How to Tell if Baby Is Ready For One Nap

Sleepy child in the bed waking up or getting sleep.

Is Your Baby Ready to Drop to One Nap?

The plus side – This can be a nice transition because instead of two shorter naps, you get one long nap in the middle of the afternoon.  It makes planning your day easier and opens up your morning.  You can also get a lot done or relax during the one longer nap!

How do I know if my baby is ready?

If you notice your baby is doing great during the morning nap, but then fussing or playing for 30 plus minutes before doing down, that is a strong indication.

“He does that for a few days in a row, but then on day three, he’ll absolutely sack out for his afternoon nap,” I hear you saying, and that’s really common.

The rule I’d like to adhere to is this. If baby’s fighting the afternoon nap four or five times a week, it’s probably a good time to make the switch.  Developmental milestones can cause some disruptions which might make you think that baby’s ready when they are actually not, so make sure this is the pattern for a minimum of two weeks.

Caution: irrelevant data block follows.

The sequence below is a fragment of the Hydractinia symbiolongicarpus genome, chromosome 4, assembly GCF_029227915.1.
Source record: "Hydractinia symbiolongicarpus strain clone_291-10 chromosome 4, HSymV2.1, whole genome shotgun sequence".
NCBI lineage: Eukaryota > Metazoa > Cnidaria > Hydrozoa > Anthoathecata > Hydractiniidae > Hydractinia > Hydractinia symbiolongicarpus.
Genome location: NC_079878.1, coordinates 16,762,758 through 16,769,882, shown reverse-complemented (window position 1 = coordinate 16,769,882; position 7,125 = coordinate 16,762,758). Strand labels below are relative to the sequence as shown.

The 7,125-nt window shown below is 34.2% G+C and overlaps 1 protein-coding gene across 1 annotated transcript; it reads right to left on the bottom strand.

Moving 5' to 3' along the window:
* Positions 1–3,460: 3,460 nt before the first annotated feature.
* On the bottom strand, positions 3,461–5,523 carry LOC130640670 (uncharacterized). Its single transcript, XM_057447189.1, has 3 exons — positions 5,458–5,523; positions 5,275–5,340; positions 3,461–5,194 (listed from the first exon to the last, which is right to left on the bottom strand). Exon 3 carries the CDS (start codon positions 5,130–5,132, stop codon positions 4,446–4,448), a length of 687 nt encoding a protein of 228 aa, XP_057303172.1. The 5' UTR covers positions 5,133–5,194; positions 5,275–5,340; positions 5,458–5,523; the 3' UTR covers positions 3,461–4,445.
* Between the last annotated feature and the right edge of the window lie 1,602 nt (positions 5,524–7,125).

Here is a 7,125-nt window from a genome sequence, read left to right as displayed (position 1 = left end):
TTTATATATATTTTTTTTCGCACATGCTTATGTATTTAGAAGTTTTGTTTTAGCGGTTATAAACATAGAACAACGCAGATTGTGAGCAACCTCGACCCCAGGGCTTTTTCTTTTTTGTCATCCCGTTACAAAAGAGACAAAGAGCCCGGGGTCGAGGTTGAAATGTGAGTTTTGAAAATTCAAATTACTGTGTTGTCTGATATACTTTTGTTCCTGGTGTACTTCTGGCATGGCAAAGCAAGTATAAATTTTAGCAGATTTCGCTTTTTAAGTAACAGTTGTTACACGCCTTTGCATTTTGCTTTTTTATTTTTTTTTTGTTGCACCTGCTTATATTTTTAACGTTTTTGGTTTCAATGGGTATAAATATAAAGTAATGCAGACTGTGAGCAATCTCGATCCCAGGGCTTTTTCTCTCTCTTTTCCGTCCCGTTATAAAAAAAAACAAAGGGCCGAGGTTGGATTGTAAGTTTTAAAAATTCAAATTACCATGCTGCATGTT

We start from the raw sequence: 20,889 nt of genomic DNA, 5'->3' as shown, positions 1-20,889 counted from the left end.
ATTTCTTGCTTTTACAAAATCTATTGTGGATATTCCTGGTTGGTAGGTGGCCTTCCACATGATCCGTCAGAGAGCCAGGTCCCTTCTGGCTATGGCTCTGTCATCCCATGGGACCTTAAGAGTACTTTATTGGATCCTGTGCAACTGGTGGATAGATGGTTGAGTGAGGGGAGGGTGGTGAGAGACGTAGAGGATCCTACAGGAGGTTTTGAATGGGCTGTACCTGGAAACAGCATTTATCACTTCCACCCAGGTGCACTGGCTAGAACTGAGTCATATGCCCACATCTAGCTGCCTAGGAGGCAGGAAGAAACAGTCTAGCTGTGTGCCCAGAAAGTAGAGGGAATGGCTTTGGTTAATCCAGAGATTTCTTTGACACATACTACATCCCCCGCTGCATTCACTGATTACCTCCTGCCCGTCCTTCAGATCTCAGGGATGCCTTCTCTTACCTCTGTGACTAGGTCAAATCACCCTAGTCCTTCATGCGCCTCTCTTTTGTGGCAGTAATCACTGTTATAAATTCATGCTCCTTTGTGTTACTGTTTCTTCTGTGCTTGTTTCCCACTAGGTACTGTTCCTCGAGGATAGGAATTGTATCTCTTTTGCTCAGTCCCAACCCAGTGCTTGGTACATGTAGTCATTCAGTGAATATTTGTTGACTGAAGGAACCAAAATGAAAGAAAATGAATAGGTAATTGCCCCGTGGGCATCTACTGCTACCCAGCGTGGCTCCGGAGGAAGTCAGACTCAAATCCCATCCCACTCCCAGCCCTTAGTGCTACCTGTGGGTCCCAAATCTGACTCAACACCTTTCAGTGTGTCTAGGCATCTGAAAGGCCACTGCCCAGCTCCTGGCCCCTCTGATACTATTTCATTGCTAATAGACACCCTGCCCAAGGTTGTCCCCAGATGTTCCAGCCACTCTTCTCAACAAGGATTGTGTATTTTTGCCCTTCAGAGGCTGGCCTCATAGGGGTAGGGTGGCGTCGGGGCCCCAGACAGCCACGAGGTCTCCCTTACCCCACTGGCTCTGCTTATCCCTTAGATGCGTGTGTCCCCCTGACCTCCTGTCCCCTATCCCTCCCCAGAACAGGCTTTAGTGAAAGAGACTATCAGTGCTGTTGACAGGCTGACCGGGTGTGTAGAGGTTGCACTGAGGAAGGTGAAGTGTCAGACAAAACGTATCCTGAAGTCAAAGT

The reason I error on the side of caution here is because once you start with the process, it’s important not to back-step.  If you pull the nap, but then baby manages to fight off the change, it’s going to cause some confusion, and that will just complicate the situation.

When does this typically occur?

Anywhere from 12-16 months.

How do I make this change?

My approach is to nudge the morning nap time a half hour later every three days, up until nap time hits around 12:00/12:30 pm.  You will want to take your time with this because it is a tough transition for your little one.  The process could take 4-6 weeks to get fully implemented.  

Once your baby does start accepting the one nap, you may notice a little inconsistency in the length.  This is completely normal and to be expected while their bodies learn to consolidate the amount of daytime sleep they require into one afternoon nap.


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